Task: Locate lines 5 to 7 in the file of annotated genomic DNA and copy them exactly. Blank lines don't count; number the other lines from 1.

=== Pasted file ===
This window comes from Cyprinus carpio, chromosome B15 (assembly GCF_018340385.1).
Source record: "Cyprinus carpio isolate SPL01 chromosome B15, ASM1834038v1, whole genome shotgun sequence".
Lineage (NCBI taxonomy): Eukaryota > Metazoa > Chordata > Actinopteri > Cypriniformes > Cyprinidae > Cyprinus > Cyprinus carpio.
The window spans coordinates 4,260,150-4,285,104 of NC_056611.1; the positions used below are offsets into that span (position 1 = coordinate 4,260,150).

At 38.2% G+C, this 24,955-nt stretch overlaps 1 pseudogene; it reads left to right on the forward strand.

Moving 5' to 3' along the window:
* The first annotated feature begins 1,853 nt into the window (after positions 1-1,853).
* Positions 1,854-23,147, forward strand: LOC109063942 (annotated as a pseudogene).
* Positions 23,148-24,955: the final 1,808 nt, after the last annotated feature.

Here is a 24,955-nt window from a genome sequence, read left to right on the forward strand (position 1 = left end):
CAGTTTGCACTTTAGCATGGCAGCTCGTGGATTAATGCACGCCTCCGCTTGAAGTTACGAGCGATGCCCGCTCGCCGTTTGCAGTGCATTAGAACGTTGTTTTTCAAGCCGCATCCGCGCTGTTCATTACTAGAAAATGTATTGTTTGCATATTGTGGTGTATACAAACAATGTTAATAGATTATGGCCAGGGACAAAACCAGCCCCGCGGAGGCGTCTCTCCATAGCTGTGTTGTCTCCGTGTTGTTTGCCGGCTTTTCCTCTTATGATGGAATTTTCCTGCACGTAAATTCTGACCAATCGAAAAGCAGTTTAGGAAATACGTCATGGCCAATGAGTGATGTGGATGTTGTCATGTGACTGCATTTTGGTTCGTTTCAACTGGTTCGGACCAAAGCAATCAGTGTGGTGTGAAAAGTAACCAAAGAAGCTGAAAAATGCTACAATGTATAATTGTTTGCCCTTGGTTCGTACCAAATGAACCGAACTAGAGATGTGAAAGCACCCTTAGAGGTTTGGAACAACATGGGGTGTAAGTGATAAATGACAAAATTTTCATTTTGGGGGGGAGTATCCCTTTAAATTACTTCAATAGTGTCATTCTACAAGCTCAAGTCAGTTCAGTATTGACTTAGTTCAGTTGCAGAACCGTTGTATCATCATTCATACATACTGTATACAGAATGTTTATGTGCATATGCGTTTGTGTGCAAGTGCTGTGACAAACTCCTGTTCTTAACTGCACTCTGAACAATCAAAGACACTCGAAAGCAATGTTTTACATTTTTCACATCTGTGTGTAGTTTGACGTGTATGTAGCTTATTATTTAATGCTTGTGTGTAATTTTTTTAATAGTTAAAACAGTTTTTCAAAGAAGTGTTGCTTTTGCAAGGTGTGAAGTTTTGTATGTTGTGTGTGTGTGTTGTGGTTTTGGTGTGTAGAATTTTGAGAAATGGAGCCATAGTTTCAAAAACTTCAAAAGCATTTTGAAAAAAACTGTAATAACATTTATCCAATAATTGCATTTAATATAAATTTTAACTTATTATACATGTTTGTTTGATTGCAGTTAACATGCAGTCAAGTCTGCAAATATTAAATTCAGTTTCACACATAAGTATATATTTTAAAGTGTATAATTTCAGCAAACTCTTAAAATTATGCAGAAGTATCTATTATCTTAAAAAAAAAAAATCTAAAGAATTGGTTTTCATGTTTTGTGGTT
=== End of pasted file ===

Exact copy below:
At 38.2% G+C, this 24,955-nt stretch overlaps 1 pseudogene; it reads left to right on the forward strand.

Moving 5' to 3' along the window:
* The first annotated feature begins 1,853 nt into the window (after positions 1-1,853).